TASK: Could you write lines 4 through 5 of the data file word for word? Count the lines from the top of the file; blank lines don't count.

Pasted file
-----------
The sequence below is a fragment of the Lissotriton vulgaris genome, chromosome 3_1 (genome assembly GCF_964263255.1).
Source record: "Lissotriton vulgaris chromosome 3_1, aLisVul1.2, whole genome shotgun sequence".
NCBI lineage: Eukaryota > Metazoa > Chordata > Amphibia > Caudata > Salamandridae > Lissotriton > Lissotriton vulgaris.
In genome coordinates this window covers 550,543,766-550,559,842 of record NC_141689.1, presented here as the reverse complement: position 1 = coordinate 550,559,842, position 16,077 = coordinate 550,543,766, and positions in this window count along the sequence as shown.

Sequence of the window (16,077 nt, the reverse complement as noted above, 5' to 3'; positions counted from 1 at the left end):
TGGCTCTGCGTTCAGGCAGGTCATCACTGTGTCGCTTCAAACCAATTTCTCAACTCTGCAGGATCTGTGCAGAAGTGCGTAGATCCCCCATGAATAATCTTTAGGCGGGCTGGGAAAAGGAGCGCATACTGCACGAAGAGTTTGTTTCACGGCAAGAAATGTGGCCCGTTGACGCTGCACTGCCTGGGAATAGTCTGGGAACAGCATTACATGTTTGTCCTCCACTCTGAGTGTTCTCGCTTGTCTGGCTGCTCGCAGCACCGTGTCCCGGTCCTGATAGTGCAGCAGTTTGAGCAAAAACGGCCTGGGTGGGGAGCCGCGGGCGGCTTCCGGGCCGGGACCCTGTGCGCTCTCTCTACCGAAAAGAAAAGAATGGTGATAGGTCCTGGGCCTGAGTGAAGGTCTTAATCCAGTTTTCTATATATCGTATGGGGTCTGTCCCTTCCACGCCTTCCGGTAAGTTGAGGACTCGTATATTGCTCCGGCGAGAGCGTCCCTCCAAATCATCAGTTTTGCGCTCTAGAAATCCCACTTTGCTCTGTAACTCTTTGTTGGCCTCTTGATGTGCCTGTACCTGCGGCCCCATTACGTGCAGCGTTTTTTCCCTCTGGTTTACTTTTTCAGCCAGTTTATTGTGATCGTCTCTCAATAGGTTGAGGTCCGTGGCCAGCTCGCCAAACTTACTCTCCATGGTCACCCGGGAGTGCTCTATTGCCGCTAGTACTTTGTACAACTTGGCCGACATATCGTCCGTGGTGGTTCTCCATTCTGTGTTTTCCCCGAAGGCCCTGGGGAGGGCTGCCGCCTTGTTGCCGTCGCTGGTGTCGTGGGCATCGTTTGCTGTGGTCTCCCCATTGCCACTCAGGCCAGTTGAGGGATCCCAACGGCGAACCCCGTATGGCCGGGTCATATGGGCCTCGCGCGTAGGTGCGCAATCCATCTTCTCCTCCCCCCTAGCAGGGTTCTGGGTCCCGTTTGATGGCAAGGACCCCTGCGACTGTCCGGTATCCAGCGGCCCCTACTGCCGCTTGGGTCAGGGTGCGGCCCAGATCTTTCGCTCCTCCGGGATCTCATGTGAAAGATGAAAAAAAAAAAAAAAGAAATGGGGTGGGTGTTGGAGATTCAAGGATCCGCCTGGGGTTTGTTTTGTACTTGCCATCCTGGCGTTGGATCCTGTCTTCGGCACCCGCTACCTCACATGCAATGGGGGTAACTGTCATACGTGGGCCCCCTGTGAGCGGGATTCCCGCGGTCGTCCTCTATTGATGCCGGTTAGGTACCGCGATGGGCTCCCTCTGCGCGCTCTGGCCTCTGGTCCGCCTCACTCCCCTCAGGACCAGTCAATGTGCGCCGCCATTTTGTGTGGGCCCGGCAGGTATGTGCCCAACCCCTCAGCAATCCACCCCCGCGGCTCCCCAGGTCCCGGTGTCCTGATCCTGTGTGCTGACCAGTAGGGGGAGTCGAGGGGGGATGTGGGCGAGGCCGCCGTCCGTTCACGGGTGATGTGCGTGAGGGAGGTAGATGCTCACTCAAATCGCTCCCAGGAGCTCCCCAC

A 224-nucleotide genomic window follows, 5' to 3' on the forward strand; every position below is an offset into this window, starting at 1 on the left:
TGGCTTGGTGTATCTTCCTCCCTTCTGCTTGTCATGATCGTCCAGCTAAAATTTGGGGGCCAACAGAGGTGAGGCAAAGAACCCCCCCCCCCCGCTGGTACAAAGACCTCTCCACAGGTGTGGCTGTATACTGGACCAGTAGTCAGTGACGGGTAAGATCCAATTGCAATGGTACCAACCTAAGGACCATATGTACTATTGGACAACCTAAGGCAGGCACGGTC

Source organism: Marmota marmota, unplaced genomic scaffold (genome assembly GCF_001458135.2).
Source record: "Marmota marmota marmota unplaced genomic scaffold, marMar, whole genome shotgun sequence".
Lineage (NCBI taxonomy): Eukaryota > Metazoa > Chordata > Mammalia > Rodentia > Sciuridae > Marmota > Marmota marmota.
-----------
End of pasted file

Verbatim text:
In genome coordinates this window covers 550,543,766-550,559,842 of record NC_141689.1, presented here as the reverse complement: position 1 = coordinate 550,559,842, position 16,077 = coordinate 550,543,766, and positions in this window count along the sequence as shown.

Sequence of the window (16,077 nt, the reverse complement as noted above, 5' to 3'; positions counted from 1 at the left end):